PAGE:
As the planet sets one annual heat record after another, how will we know all the ways that a warmer climate will reshape our world? Part of that climate change answer will be found at Grass River Natural Area, where, this summer, biologists are taking inventory of all animals and plants. The study is called a “natural features inventory,” and scientists will compare the 2017 inventory to one done in 1983 to see which populations have changed or remained the same. The 1983 study found a remarkable 400 species of flora, alone. Fifteen species of plants and animals here are either threatened or of special concern in Michigan. While it’s difficult to say with certainty that climate change is responsible for any specific change in flora or fauna, the studies begin to build a baseline that becomes more valuable with each new set of data.

Collecting baseline data can seem very mundane, but without it, scientists have no way of knowing if change is occurring, or how dramatic that change might be. “One survey alone is not so useful,” says James Dake, education director at Grass River. “We need the baseline data to compare things over time.”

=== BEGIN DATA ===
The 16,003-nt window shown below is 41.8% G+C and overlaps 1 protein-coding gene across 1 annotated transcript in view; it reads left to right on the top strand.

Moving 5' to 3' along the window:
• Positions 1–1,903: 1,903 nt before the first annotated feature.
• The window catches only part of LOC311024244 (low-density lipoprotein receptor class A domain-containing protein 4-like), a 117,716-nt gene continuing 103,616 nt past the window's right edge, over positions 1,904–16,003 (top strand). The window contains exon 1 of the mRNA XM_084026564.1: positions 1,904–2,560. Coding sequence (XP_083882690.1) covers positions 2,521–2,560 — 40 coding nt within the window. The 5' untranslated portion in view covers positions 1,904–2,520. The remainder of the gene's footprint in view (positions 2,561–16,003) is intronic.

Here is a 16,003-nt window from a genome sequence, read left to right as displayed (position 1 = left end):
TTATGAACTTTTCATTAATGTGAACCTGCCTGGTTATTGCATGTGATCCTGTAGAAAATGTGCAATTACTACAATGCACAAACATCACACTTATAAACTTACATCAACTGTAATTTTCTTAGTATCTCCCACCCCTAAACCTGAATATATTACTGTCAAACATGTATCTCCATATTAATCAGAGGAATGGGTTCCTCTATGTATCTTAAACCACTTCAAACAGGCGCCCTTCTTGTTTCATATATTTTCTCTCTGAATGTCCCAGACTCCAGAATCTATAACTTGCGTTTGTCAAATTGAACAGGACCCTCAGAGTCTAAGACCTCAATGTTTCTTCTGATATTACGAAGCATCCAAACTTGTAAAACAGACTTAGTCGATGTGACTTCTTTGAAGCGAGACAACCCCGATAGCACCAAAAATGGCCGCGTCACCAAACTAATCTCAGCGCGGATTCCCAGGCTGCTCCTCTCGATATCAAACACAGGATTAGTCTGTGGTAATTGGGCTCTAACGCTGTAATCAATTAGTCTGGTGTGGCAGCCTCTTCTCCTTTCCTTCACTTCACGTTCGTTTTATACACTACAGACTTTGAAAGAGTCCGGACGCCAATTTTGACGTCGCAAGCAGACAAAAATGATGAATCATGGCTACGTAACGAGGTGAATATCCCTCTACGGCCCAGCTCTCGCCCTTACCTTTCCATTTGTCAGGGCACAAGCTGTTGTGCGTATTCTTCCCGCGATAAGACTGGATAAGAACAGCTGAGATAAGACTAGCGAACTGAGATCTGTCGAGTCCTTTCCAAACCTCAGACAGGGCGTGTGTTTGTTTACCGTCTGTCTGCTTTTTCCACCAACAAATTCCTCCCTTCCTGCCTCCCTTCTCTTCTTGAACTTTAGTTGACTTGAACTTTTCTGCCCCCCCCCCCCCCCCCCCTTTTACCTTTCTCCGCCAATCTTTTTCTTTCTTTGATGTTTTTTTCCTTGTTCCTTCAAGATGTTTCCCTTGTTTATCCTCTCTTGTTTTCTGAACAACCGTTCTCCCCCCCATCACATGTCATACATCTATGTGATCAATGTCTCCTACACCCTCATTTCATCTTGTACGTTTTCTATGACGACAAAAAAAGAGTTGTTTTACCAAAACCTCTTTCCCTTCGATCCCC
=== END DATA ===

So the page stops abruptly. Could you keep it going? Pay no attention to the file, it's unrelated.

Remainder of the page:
Grass River Natural Area was first preserved nearly 50 years ago and encompasses 1,500 acres of river shore, wetlands and upland forest. Its use as a laboratory for studying climate change will only increase over time.

Watch this video, by Nature Change’s Joe VanderMeulen, to learn more about the climate change work at Grass River Natural Area.

This video is part of an ongoing series produced by Nature Change, a Northern Michigan nonprofit dedicated to reporting on global warming, the North’s changing ecology and people who are passionate about protecting nature.

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Environmental Preservation in Northern Michigan:

Photo(s) by Joe VanderMeulen